1. Yes, I think the heads-roundtable stuff is really exciting, and holistically linked through curriculum to accountability. I just wish government would engage with them.

    2. Chris, your cautionary remarks about clarity of intention are certainly moot. On Local Schools Network recently,, Michel Dix made a very interesting observation about the wisdom (or otherwise) of teachers and schools setting out to solve the problem thrown up by M Gove’s latest contribution in his campaign to (in my words) demotivate, exhaust and demoralise teachers – “So, we are going to give schools the opportunity to create their own assessment systems that track progress are we – really? And will the system I create be acceptable to Ofsted Inspectors who have a short time in my school and are trying to get to grips with their eighth different system in the last month?”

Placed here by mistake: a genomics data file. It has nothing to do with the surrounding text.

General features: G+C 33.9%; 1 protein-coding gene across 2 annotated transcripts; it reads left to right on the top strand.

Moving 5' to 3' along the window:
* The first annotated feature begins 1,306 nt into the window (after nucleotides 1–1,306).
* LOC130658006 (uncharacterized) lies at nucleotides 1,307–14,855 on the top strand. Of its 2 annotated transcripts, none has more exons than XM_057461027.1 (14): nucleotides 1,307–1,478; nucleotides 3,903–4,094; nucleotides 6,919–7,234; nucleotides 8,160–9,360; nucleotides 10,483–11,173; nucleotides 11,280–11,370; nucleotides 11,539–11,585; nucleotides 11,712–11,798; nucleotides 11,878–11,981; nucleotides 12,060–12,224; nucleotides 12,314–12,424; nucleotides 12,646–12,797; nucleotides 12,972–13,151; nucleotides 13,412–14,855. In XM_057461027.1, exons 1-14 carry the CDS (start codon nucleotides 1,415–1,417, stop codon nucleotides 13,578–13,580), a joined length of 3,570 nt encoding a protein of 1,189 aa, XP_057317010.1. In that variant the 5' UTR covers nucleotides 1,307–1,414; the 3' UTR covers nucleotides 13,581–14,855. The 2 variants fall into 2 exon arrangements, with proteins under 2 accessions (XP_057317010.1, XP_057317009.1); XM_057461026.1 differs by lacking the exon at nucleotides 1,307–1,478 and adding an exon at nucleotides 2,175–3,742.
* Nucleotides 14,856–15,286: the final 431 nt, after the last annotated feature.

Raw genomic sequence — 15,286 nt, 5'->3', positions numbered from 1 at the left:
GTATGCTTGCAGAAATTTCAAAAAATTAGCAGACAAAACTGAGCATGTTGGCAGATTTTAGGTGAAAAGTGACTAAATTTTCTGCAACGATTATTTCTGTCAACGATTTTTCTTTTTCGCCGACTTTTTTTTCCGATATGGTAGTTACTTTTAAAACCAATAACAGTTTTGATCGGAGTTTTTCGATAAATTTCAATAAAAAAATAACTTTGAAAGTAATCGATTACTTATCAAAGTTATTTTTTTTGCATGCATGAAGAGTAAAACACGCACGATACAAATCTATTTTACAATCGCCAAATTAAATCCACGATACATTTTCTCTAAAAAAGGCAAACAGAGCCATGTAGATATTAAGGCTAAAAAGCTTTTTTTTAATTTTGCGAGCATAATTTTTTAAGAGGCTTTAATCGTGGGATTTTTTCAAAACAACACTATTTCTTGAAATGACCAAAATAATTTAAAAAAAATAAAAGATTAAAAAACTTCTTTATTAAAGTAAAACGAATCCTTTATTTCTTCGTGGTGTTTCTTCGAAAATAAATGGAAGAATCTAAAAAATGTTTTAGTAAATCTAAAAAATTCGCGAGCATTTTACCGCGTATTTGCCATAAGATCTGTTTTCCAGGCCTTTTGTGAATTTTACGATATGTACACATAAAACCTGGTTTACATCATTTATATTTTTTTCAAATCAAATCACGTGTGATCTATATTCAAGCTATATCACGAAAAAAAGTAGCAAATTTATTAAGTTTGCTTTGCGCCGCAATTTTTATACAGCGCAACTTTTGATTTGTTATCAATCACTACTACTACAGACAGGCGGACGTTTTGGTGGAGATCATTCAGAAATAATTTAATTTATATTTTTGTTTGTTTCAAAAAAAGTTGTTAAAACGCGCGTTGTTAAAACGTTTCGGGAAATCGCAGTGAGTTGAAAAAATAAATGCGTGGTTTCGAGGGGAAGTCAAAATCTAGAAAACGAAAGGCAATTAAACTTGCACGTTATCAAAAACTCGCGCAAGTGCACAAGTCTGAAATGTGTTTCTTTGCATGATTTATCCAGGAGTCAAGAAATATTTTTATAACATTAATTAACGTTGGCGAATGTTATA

What Michael writes adds weight to your comments.

      These are exceptionally difficult times for all involved in education. So much change is occurring in such rapid succession. It is more important than ever that we take time as a society to take stock of what we want education to be for. This can only happen if we first focus on creating a more stable basis for education governance. Unless this is done through a broad consensus, how can professionals take proper ownership of change? Even a Royal College, or its equivalent, will not bring this about. The party political dominance of education policy has to end.

      Make no mistake, even when we have the final version of Gove’s plans for assessment, Debra is right, it may be difficult to engage some teachers in the task. This is for one crucial reason in particular, they will be wondering when the next ‘bright spark’ will come into office at the DfE with a whole set of new ideas about what should be “done” to “fix” education, instead of leading the discussion about aims and purpose to direct this most vital public service. I’m afraid education has already been “done” to death.